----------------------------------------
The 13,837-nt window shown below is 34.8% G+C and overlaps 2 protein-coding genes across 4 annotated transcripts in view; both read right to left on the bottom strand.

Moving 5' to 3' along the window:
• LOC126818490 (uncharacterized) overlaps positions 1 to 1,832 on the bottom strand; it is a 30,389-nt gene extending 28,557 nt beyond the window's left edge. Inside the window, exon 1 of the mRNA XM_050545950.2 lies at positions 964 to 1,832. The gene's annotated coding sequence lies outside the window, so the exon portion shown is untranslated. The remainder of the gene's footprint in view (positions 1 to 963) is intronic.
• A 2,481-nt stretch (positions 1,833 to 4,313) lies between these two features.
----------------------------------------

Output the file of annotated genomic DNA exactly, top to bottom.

The 13,837-nt window shown below is 34.8% G+C and overlaps 2 protein-coding genes across 4 annotated transcripts in view; both read right to left on the bottom strand.

Moving 5' to 3' along the window:
• LOC126818490 (uncharacterized) overlaps positions 1 to 1,832 on the bottom strand; it is a 30,389-nt gene extending 28,557 nt beyond the window's left edge. Inside the window, exon 1 of the mRNA XM_050545950.2 lies at positions 964 to 1,832. The gene's annotated coding sequence lies outside the window, so the exon portion shown is untranslated. The remainder of the gene's footprint in view (positions 1 to 963) is intronic.
• A 2,481-nt stretch (positions 1,833 to 4,313) lies between these two features.